Kelsey Bates, LMHC, NCC, CRC
Kelsey Bates is a licensed mental health counselor with a background in rehabilitation counseling who is dedicated to helping patients overcome the mental and emotional obstacles that so often accompany chronic pain disorders. She believes in the importance of a team-based approach that emphasizes understanding and communication to fully address all aspects of pelvic pain.
Kelsey has had a lifelong passion for helping people. She received her undergraduate education at the University of Georgia, where she earned a BS in education. She then went on to spend her next two years teaching special education before going to George Washington University for postgraduate studies. Kelsey earned her M.A. in Education & Human Development in Rehabilitation Counseling with a concentration in Clinical Mental Health. She has provided her services as a therapist with a broad and diverse caseload, helping adults, children, and families deal with anxiety, depression, interpersonal issues, and more. She joined Pelvic Rehabilitation Medicine’s team in 2020.
As someone who has personally battled endometriosis over the course of the past decade, Kelsey understands the mental toll that can go hand in hand with pain disorders, and her approach focuses on finding manageable goals to help her patients thrive, not just survive. She utilizes a variety of modalities including cognitive behavioral therapy (CBT), rational emotive behavioral therapy (REBT), and acceptance and commitment therapy (ACT).
When not working with clients, Kelsey loves cooking, going on hikes, and playing with her dog Daisy. She is also a big fan of mystery novels and country music.
Get To Know Your Doctor
Why did you decide to become a mental health counselor?
I’ve been interested in mental health since I was young. After teaching special education for a couple years out of college I really wanted to go back to school to increase my specialization and ability to help adults as well. During my clinical training I got the opportunity to learn from instructors who were at the forefront of CBT and REBT, which really impressed on me how valuable these tools can be.
How did you end up focusing on pelvic pain?
I had my own experience with endometriosis for over a decade and I found how important it was to take a comprehensive approach to take care of both mind and body. I was drawn to Pelvic Rehabilitation Medicine because the practice already shared my philosophy of providing holistic treatment for patients.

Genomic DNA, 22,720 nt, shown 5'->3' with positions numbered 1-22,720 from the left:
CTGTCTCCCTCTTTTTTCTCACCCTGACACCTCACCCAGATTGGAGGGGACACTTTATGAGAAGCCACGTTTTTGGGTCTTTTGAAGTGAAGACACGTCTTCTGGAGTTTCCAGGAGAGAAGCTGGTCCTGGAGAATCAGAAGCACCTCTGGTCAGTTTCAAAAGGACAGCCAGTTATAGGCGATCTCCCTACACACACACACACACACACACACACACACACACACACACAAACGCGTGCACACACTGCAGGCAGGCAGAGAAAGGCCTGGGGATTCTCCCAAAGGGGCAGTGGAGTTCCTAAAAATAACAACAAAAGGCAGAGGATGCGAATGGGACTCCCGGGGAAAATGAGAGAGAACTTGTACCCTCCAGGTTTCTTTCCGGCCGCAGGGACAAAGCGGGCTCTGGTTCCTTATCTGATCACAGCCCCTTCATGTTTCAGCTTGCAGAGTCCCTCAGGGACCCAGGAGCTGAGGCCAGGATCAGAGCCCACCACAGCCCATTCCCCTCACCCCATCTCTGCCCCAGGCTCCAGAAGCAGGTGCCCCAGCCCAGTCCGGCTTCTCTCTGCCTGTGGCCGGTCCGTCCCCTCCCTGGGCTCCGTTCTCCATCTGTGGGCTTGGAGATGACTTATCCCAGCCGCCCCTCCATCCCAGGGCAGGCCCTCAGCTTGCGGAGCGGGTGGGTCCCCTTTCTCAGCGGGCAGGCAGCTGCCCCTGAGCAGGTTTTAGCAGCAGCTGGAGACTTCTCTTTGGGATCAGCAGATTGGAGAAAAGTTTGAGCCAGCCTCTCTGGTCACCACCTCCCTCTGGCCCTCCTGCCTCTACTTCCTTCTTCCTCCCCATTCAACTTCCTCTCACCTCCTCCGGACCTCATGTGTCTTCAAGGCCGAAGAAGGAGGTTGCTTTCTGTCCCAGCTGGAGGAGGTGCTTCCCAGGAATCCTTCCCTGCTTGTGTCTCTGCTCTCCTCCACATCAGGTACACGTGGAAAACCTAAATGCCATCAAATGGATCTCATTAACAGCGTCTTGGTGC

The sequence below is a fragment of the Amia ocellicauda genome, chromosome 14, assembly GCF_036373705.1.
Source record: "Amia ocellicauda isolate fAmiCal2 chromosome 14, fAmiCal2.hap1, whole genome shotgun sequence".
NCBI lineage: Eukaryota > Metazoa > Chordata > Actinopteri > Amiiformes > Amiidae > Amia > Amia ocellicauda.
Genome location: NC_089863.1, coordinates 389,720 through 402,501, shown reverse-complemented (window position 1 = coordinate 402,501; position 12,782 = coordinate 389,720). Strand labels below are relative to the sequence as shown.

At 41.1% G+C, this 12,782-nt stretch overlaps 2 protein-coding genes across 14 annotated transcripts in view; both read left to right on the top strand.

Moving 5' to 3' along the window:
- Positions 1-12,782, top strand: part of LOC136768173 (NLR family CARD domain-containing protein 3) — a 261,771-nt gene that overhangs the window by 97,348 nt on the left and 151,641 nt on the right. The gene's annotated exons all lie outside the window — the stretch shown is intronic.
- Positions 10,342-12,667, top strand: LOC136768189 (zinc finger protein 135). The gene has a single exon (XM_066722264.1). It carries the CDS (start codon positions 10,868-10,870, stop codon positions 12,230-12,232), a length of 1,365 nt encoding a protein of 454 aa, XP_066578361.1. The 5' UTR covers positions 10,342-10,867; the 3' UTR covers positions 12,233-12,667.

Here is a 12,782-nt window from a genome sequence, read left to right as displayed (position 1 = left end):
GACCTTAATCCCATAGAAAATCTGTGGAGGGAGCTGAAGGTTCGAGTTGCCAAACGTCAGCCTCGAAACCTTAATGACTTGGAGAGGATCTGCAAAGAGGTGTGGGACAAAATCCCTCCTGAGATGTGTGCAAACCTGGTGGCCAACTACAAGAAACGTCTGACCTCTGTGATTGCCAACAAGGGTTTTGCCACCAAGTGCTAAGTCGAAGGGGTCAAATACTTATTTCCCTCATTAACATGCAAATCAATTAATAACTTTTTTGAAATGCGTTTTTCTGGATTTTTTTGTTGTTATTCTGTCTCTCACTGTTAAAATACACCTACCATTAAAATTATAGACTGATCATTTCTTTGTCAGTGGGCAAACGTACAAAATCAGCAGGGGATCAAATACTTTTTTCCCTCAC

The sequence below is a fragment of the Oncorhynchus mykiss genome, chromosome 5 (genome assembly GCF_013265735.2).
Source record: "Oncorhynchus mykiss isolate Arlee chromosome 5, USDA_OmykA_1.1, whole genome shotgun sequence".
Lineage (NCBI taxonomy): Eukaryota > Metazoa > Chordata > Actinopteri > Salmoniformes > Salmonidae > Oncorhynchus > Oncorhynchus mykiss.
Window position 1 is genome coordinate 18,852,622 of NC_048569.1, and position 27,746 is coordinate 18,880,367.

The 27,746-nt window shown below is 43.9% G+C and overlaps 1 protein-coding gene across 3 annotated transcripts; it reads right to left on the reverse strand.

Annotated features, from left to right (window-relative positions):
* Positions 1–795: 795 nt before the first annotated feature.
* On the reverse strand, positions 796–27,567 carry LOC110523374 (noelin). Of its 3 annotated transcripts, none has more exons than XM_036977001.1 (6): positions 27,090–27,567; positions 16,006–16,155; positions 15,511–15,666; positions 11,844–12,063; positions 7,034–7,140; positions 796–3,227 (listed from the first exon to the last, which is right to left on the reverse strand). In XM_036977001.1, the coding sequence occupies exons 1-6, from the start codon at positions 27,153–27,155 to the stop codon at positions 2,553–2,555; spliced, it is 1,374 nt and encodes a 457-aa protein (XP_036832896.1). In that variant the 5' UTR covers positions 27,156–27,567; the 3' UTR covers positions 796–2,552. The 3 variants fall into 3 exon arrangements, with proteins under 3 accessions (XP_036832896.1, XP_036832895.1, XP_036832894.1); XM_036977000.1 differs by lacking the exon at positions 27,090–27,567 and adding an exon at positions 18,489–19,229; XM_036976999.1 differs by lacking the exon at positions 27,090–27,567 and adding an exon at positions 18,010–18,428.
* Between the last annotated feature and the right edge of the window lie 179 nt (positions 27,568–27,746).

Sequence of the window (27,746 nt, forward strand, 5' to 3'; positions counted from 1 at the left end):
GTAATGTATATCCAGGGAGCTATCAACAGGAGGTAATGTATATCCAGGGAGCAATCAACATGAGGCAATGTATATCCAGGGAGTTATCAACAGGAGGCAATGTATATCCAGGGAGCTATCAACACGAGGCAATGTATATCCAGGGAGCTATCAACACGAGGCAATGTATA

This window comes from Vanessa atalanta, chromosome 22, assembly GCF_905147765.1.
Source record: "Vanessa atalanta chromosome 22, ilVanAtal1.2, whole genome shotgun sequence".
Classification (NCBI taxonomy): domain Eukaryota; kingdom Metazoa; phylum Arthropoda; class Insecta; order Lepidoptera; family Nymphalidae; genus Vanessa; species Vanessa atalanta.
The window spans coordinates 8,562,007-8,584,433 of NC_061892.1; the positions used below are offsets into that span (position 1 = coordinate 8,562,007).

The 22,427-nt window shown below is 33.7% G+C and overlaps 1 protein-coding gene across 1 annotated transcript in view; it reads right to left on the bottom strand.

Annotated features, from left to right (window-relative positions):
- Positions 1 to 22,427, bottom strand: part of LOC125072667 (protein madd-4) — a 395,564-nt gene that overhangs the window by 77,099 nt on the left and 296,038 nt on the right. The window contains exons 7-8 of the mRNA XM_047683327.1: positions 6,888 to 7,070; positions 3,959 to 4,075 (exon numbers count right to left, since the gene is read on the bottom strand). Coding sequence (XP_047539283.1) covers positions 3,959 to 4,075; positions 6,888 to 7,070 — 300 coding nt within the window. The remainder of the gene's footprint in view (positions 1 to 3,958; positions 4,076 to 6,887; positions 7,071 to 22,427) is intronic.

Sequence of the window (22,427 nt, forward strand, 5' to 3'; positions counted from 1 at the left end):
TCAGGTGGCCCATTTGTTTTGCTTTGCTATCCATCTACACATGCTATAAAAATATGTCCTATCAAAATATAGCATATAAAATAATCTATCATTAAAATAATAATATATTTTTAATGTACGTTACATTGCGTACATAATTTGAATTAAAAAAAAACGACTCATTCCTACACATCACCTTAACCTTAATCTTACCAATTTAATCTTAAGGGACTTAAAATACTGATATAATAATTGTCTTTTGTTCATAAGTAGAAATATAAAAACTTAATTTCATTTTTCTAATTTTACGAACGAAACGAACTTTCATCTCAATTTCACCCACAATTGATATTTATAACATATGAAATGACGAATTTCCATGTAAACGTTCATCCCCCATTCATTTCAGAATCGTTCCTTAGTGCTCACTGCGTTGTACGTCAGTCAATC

What are the goals of your approach to treatment?
I take an integrative approach based on cognitive behavioral therapy and acceptance and commitment therapy while working as part of a team to try and address chronic pain from all angles. I really value communication. There needs to be trust between myself and my clients so that they feel empowered to manage their day-to-day, as well as teamwork with the other caregivers to keep up with progress and making sure that all needs are being met. Above all, I want to make sure my clients have hope that they can improve and live a higher quality of life.
What is your favorite part of your job?
You have to meet patients where they are, and I really enjoy the small victories. Whether it’s sticking to a healthy routine or even just getting out of bed in the morning, there are a lot of small steps that may not look like much to the average person, but they’re still marks of progress that are worth celebrating.
What is something you would like people to know about mental health counseling?
There’s no one-size-fits-all approach to mental healthcare. Everyone’s experience is different depending on goals and approach, and there often isn’t any quick fix. It can take time to change habits and build long-term mindsets, but working together to make even small progress is well worth it.
How do you define patient care?
To me, patient care means looking at the whole patient. Even though pelvic health is a specialized field, caring for these issues means asking broader questions about factors like family history, daily routine, relationship dynamics, et cetera. There are a lot of dynamics at play and I think it’s a mistake to minimize any areas of someone’s holistic experience.
At Pelvic Rehabilitation Medicine, we look at things differently. We consider the patient as a whole person, and we focus on the pelvic region because it’s the central core of your body. The pelvis is one of the primary regions in your body that helps your muscles, nerves, organs, ligaments and bones work together as a unified organism.